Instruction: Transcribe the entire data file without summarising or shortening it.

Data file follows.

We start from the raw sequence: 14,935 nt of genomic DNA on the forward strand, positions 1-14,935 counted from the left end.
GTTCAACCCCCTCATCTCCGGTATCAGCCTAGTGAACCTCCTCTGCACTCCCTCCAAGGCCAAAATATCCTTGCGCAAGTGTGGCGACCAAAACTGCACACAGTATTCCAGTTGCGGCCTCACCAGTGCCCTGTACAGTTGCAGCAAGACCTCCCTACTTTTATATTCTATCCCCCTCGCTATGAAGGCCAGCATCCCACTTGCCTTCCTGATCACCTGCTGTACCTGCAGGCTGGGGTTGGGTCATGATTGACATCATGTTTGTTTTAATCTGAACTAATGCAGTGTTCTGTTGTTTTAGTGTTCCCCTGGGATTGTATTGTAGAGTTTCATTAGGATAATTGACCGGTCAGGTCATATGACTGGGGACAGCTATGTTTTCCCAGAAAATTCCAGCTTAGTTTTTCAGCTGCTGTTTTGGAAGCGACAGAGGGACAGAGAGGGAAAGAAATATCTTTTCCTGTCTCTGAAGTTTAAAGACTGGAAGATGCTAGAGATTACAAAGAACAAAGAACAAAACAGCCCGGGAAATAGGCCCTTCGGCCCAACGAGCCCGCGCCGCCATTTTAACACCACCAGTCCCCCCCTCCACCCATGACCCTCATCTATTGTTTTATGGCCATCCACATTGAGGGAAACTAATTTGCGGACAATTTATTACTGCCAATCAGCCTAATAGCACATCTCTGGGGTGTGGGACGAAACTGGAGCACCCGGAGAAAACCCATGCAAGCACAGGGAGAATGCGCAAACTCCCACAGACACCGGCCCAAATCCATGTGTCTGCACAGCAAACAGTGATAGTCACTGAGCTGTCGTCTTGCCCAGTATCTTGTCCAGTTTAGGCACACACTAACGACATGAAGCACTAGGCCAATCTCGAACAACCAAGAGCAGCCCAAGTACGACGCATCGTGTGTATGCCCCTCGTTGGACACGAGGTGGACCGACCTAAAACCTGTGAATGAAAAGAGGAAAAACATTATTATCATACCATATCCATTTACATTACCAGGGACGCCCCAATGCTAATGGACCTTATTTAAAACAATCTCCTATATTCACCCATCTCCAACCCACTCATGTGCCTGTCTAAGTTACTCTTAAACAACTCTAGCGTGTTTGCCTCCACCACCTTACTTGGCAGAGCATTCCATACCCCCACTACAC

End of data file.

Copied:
We start from the raw sequence: 14,935 nt of genomic DNA on the forward strand, positions 1-14,935 counted from the left end.
GTTCAACCCCCTCATCTCCGGTATCAGCCTAGTGAACCTCCTCTGCACTCCCTCCAAGGCCAAAATATCCTTGCGCAAGTGTGGCGACCAAAACTGCACACAGTATTCCAGTTGCGGCCTCACCAGTGCCCTGTACAGTTGCAGCAAGACCTCCCTACTTTTATATTCTATCCCCCTCGCTATGAAGGCCAGCATCCCACTTGCCTTCCTGATCACCTGCTGTACCTGCAGGCTGGGGTTGGGTCATGATTGACATCATGTTTGTTTTAATCTGAACTAATGCAGTGTTCTGTTGTTTTAGTGTTCCCCTGGGATTGTATTGTAGAGTTTCATTAGGATAATTGACCGGTCAGGTCATATGACTGGGGACAGCTATGTTTTCCCAGAAAATTCCAGCTTAGTTTTTCAGCTGCTGTTTTGGAAGCGACAGAGGGACAGAGAGGGAAAGAAATATCTTTTCCTGTCTCTGAAGTTTAAAGACTGGAAGATGCTAGAGATTACAAAGAACAAAGAACAAAACAGCCCGGGAAATAGGCCCTTCGGCCCAACGAGCCCGCGCCGCCATTTTAACACCACCAGTCCCCCCCTCCACCCATGACCCTCATCTATTGTTTTATGGCCATCCACATTGAGGGAAACTAATTTGCGGACAATTTATTACTGCCAATCAGCCTAATAGCACATCTCTGGGGTGTGGGACGAAACTGGAGCACCCGGAGAAAACCCATGCAAGCACAGGGAGAATGCGCAAACTCCCACAGACACCGGCCCAAATCCATGTGTCTGCACAGCAAACAGTGATAGTCACTGAGCTGTCGTCTTGCCCAGTATCTTGTCCAGTTTAGGCACACACTAACGACATGAAGCACTAGGCCAATCTCGAACAACCAAGAGCAGCCCAAGTACGACGCATCGTGTGTATGCCCCTCGTTGGACACGAGGTGGACCGACCTAAAACCTGTGAATGAAAAGAGGAAAAACATTATTATCATACCATATCCATTTACATTACCAGGGACGCCCCAATGCTAATGGACCTTATTTAAAACAATCTCCTATATTCACCCATCTCCAACCCACTCATGTGCCTGTCTAAGTTACTCTTAAACAACTCTAGCGTGTTTGCCTCCACCACCTTACTTGGCAGAGCATTCCATACCCCCACTACAC